I spent the rest of the after­noon check­ing and re-check­ing all my track­ers, need­ing to shake a few of ’em to get them to con­nect (move­ment trig­gers a radio trans­mis­sion). Tom­my over at Lon­eS­tar Track­ing was super help­ful walk­ing me through basic trou­bleshoot­ing process­es, and by the end of it I had all the units I need­ed for race day.

Lee & I got up ear­ly Sun­day morn­ing and drove over to the meet­ing point to hand out track­ers. I gave a brief overview to the rac­ers about what was hap­pen­ing, what Heli­um was, and the ben­e­fits & short­falls of a cus­tom deployed LoRa track­ing sys­tem, then I turned off “Gristlek­ing” mode and went into ath­lete mode. Here’s the start line down on Rose Val­ley Road.

We had a cou­ple of moun­tain bik­ers as part of it, they biked the whole thing, which was pret­ty cool. A few of ’em even car­ried trackers!

From there it was a straight grind fest to gain the ridge, includ­ing some off-piste action with­in min­utes of the start when we missed our turn off. That’s how adven­tures go, right?

After man­ag­ing to land in thick brush unscathed and yet tear up my wing so bad­ly I need­ed to buy a new one, I packed it all up, hiked down 6 miles down Gri­d­ley Trail to meet Lee, and we drove around for almost 4 hours pick­ing up the hotspots back in the moun­tains. Dirt roads are slow going! The sun was set­ting and the marine lay­er was rolling in fast as we came back down the mountain.

Lessons Learned

  • eas­i­er way to pow­er cycle the track­ers is need­ed, both to save bat­tery & as a func­tion check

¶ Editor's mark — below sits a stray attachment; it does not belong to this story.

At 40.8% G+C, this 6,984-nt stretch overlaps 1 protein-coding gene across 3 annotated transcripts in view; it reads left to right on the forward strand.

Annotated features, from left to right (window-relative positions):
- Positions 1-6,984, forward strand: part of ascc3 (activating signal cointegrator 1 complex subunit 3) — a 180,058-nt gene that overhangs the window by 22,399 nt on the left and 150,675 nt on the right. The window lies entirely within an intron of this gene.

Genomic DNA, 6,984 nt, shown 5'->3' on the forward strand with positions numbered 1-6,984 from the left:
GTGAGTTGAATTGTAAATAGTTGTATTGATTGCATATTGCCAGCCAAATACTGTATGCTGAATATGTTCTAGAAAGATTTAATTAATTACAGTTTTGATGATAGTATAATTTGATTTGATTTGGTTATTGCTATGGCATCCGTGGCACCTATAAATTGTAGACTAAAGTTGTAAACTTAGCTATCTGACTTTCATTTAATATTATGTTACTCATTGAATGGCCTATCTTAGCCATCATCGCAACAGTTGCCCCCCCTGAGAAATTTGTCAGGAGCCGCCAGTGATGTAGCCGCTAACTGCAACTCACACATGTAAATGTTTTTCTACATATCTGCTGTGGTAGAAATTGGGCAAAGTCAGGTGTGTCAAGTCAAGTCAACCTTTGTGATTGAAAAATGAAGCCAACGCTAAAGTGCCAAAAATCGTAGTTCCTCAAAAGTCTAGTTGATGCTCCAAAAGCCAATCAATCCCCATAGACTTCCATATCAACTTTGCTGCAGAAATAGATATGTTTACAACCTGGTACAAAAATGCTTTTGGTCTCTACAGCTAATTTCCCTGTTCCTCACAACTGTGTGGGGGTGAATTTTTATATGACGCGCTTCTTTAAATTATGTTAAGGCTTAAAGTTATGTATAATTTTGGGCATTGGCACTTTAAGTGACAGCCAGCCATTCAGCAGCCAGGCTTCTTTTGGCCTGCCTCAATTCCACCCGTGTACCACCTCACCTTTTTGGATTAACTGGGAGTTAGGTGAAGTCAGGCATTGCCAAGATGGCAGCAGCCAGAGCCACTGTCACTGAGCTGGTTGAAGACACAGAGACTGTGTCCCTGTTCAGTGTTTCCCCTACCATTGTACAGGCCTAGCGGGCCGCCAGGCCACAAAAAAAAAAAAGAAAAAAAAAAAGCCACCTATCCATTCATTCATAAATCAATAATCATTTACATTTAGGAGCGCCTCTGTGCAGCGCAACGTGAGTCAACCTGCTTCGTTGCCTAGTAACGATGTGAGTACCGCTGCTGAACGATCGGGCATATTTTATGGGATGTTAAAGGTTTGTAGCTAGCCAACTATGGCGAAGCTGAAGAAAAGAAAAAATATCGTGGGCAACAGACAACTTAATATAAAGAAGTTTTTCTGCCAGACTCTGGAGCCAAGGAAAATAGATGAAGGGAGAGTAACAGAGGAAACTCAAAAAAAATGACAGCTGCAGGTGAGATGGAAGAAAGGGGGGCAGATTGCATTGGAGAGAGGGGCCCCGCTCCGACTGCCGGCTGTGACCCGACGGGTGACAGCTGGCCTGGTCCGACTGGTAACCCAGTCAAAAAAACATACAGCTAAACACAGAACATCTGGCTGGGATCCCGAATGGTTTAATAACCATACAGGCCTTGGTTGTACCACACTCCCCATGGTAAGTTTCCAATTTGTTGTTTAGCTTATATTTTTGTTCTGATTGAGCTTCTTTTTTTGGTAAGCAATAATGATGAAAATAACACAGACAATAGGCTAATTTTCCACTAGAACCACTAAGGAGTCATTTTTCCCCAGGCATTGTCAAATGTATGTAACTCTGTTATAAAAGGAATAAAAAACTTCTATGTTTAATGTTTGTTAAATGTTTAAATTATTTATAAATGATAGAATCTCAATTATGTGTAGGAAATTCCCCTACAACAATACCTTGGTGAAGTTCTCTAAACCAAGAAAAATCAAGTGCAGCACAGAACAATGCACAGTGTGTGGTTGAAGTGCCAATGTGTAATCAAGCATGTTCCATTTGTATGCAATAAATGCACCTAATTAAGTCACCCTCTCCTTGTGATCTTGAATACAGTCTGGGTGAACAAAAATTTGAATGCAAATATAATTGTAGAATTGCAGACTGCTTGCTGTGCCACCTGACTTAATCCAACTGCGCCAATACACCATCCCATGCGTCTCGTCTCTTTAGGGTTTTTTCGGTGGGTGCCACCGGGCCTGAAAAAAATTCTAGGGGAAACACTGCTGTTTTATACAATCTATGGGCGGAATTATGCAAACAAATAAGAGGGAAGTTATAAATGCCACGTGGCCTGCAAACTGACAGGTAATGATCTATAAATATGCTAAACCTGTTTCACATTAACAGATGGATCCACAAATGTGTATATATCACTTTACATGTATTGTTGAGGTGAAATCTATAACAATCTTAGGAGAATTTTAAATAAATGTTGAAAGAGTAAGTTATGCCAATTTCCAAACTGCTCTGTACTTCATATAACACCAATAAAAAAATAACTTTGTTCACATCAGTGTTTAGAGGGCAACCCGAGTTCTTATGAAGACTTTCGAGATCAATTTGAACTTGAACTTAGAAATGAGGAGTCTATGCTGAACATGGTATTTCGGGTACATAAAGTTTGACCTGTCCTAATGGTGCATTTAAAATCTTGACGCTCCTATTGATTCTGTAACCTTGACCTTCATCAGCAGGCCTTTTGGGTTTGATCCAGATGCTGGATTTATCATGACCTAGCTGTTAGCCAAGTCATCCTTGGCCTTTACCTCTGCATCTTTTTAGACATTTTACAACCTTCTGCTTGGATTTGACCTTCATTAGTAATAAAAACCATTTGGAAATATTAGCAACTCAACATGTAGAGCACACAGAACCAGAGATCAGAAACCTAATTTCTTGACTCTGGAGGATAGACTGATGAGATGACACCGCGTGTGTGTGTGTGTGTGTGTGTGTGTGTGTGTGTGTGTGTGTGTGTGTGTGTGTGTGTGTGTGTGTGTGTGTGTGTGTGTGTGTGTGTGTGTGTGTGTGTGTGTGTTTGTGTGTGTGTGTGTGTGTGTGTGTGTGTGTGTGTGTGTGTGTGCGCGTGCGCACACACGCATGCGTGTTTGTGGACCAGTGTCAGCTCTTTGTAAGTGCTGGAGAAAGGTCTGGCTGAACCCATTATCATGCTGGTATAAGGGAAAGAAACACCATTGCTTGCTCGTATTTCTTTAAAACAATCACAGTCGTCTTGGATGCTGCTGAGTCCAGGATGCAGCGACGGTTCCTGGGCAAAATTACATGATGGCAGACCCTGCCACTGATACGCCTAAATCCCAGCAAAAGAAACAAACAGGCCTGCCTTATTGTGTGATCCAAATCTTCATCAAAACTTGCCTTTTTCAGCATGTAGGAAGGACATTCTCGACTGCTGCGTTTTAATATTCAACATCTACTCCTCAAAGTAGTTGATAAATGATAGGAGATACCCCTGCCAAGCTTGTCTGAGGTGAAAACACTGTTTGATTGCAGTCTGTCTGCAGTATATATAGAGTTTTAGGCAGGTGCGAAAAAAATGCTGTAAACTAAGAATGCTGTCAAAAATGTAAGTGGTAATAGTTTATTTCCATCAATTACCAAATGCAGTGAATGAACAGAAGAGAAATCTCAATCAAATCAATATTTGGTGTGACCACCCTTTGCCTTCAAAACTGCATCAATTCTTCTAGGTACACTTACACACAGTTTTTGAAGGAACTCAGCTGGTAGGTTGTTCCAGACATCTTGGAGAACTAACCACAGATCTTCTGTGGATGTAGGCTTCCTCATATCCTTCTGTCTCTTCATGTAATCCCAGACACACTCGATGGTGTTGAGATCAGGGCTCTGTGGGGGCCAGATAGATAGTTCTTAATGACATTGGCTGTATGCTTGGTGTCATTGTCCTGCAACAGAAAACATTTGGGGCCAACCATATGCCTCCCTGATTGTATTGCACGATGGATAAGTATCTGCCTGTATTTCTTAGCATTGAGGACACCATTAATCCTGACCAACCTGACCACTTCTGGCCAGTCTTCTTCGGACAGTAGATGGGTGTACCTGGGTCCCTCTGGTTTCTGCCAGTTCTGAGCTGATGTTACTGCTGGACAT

• always check a remote hotspot BEFORE walk­ing away from it
  • the Data Only Hotspots are a neat idea but require a fair amount of geek­ery to get going
  • with­out cell sig­nal (or some kind of inter­net con­nec­tion) your hotspot won’t be useful
  • sim­ple method of hav­ing a writ­ten chart to keep track of (no pun intend­ed) who got what track­er worked real­ly well
  • it takes a ton of time to get to some of these places. You prob­a­bly want to be on site at least 2 days early
  • pri­or map study and think­ing about cov­er­age is essen­tial; need to shift out of “High Earn­ing” mode and into “Best Cov­er­age” mode

Hope that helps YOU as you deploy and use the Heli­um Net­work. Here’s to all of us grow­ing and crush­ing it togeth­er. Rock on!


One response to “Reports From The Field: Tracking With Helium”

  1. Joseph Campos Avatar
    Joseph Campos

    Nik, great post. In my mind it appears a major lim­it­ing fac­tor is the deploy­ment of the min­ers due to the time/energy required to get to each loca­tion. I have spent the last year learn­ing the in’s and out­’s of Digi’s Xbee mod­ules, specif­i­cal­ly lever­ag­ing their abil­i­ty to do mesh net­work­ing. It would mean piv­ot­ing away from the Heli­um side of things, but think if each user’s track­er through the mesh net­work pro­vid­ed con­nec­tiv­i­ty for oth­er users. You can still use the same cen­tral gate­way with a cel­lu­lar back­haul (I actu­al­ly was able to cre­ate a stand­alone xbee com­pat­i­ble solar cel­lu­lar gate­way that is about the size of a brick), but the dif­fer­en­tia­tor is lever­ag­ing the whole team to achieve dynam­ic con­nec­tiv­i­ty. Once peo­ple are up in the air, they become your best locat­ed “hotspot” because they have the ele­va­tion advan­tage. Cur­rent Digi’s most user friend­ly pro­gram­able mod­ule is the Xbee3 (–4‑ghz-rf-modules/xbee3-zigbee‑3), but it uses 2.4ghz. They are sup­pose to be launch­ing a 915mhz ver­sion in the next few months (hope­ful­ly) which could be a game chang­er for this appli­ca­tion. I have cre­at­ed cus­tom mod­ules for anoth­er appli­ca­tion (mine mea­sure some­thing else so they don’t have GPS) that fit in the palm of your hand, use mesh, and can last all day on a recharge­able bat­tery so I think achiev­ing a sim­i­lar form fac­tor to the oys­ter is pos­si­ble. I’m hap­py to brain­storm if you are interested.